ACCOUNTING FOR THE GREAT RECESSION IN THE UK: REAL BUSINESS CYCLES AND FINANCIAL FRICTIONS

Authors

  • JAGJIT S. CHADHA,

    1. School of Economics, Keynes College, University of Kent
    Search for more papers by this author
  • JAMES WARREN

    1. School of Economics, Keynes College, University of Kent
    Search for more papers by this author
    • We thank colleagues at the University of Kent for comments and also thank the attendees of the 2011 Manchester Conference on Business Cycles and Growth and the ESRC for their support. Any remaining errors are our own.


  • Manuscript received 14.9.11; final version received 9.3.12.

Abstract

Using the business cycle accounting (BCA) framework, we examine the 2008–9 recession in the UK. The recession appears to have been mostly driven by shocks to the efficiency wedge in total production, rather than intertemporal (asset price) consumption. From an expenditure perspective this result is consistent with the large observed falls in both consumption and investment. Simulated data from a dynamic stochastic general equilibrium (DSGE) model in which asset price shocks dominate finds no strong role for the intertemporal consumption wedge. This result implies that financial frictions work through more than just this channel.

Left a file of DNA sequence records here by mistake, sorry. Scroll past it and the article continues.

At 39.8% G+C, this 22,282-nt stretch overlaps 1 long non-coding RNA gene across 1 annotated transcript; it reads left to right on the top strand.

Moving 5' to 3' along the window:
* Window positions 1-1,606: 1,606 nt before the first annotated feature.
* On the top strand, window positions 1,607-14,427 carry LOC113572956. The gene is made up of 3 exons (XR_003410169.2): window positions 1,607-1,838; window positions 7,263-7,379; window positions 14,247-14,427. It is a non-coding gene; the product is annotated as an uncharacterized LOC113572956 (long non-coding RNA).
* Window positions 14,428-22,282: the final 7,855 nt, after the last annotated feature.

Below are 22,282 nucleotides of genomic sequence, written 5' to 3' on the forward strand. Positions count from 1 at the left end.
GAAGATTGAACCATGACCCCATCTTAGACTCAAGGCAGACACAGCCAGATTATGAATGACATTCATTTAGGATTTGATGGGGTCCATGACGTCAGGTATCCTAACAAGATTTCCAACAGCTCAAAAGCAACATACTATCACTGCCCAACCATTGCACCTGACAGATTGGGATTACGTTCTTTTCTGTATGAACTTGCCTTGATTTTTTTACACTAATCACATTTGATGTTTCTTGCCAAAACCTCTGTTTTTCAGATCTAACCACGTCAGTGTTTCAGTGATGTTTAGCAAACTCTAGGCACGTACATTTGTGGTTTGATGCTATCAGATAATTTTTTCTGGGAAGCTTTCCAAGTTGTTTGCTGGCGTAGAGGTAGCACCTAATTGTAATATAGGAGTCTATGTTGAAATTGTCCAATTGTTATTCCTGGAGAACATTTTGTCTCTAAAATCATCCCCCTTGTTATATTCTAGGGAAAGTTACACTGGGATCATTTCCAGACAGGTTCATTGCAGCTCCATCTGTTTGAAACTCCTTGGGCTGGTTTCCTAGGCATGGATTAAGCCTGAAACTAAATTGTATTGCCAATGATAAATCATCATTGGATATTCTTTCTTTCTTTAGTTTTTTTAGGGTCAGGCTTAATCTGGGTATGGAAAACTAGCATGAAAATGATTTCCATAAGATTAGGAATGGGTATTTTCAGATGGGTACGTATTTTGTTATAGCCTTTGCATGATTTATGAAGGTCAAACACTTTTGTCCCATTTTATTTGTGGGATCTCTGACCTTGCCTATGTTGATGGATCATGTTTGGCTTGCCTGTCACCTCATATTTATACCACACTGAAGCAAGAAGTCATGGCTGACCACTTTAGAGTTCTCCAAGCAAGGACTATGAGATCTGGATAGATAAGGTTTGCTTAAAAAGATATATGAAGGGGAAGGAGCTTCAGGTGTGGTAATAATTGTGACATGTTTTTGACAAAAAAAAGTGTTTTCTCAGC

Ancillary